WE, the undersigned, as prominent academics in Zambia, Africa and the wider world, are deeply alarmed at credible reports that the University of Zambia (UNZA) historian, Dr Sishuwa Sishuwa, is to be charged with sedition, as the result of an opinion piece he published in the Mail & Guardian, on 22 March 2021.
As historians and social scientists, who have studied and published in and about Zambia for many decades, we are extremely concerned that the threat of sedition charges is being used to silence the legitimate expression of belief by one of the country’s most prominent early career scholars.
Dr Sishuwa, who has published outstanding and prize-winning research articles in the world’s most prominent African studies journals, is drawing on his research expertise to bring to public attention his concerns about the current direction of Zambian political life.
Far from inciting popular rebellion (as the term “sedition” implies), he seeks to address the underlying causes of societal tension as a way to reduce it. We believe it is both his right and his patriotic duty to bring such concerns into the public eye. Article 20 of the Constitution of Zambia guarantees Dr Sishuwa and all other Zambians freedom of expression, that is to say freedom to hold opinions, receive ideas and impart or communicate ideas and information without interference.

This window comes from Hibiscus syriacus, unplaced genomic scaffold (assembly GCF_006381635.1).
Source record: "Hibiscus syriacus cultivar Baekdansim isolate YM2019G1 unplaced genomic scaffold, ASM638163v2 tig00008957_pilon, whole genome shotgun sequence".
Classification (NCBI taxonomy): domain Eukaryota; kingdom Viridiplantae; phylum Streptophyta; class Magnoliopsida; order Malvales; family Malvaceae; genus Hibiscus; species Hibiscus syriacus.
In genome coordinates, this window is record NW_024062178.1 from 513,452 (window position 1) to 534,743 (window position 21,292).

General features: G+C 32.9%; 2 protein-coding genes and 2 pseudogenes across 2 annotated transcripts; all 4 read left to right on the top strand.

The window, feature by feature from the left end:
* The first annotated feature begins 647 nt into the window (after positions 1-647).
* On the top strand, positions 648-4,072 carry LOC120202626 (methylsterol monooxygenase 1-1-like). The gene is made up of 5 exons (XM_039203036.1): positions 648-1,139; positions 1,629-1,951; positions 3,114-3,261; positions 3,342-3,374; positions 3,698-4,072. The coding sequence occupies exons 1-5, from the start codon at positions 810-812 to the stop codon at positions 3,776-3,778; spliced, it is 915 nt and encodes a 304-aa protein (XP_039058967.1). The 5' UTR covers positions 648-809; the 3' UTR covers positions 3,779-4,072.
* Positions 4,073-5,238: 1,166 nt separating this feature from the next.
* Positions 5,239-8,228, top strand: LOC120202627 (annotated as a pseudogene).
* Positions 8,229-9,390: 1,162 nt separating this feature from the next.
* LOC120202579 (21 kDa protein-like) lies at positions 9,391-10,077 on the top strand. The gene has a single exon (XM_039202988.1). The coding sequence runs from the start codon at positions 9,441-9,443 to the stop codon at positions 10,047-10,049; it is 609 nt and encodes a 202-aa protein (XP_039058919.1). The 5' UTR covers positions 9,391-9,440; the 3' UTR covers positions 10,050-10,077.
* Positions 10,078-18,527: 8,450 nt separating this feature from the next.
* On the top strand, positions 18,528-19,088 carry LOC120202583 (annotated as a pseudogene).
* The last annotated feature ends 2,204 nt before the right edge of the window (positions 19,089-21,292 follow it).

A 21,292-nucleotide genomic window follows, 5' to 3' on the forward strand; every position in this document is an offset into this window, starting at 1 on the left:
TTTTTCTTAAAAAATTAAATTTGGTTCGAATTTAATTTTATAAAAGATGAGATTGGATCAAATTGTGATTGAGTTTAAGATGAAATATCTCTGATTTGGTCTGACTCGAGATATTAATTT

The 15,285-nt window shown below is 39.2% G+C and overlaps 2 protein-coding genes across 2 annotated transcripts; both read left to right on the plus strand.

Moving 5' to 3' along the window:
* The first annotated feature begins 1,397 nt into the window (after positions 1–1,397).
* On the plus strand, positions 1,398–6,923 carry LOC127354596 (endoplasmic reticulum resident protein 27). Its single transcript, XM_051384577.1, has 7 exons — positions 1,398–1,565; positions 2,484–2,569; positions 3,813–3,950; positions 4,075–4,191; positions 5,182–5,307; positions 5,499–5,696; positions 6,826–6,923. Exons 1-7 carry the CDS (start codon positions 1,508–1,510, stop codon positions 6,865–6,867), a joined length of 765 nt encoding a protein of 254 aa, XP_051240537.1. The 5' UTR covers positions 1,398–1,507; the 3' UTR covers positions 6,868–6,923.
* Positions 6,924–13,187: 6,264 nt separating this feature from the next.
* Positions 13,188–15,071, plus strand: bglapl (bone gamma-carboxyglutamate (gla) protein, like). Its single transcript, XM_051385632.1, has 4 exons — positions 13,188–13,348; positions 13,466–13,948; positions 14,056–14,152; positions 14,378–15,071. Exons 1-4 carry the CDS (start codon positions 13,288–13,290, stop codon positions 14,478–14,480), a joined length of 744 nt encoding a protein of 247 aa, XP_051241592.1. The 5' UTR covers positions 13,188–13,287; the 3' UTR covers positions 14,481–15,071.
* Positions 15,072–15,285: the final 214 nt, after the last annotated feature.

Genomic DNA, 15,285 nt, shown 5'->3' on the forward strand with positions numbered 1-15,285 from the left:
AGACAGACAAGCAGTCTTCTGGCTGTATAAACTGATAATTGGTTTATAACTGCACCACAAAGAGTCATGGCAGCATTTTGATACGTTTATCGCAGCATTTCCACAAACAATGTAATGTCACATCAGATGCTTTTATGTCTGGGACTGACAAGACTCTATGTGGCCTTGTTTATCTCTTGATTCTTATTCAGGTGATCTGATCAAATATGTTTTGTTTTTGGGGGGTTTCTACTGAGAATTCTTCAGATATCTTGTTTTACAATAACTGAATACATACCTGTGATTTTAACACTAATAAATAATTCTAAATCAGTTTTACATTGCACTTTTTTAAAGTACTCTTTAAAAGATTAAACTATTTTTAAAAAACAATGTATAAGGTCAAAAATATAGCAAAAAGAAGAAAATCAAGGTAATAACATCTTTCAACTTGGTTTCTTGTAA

As citizens and longstanding friends of Zambia, who have documented the country’s prominent historical role in the political liberation of Southern Africa, and its pioneering role in constitutional democratisation, we are worried about the proposed use of an authoritarian tool such as the charge of sedition, and call for any consideration of such charges to be immediately and permanently dropped.
We are further alarmed by the University of Zambia statement, dated 27 April 2021, disassociating the university from its employee, Dr Sishuwa. This misleading statement suggests Dr Sishuwa is not currently employed by the university, when he is, as is normal for academic researchers, on temporary research leave from it. Indeed, as recently as December last year, UNZA publicly celebrated the achievements of Dr Sishuwa.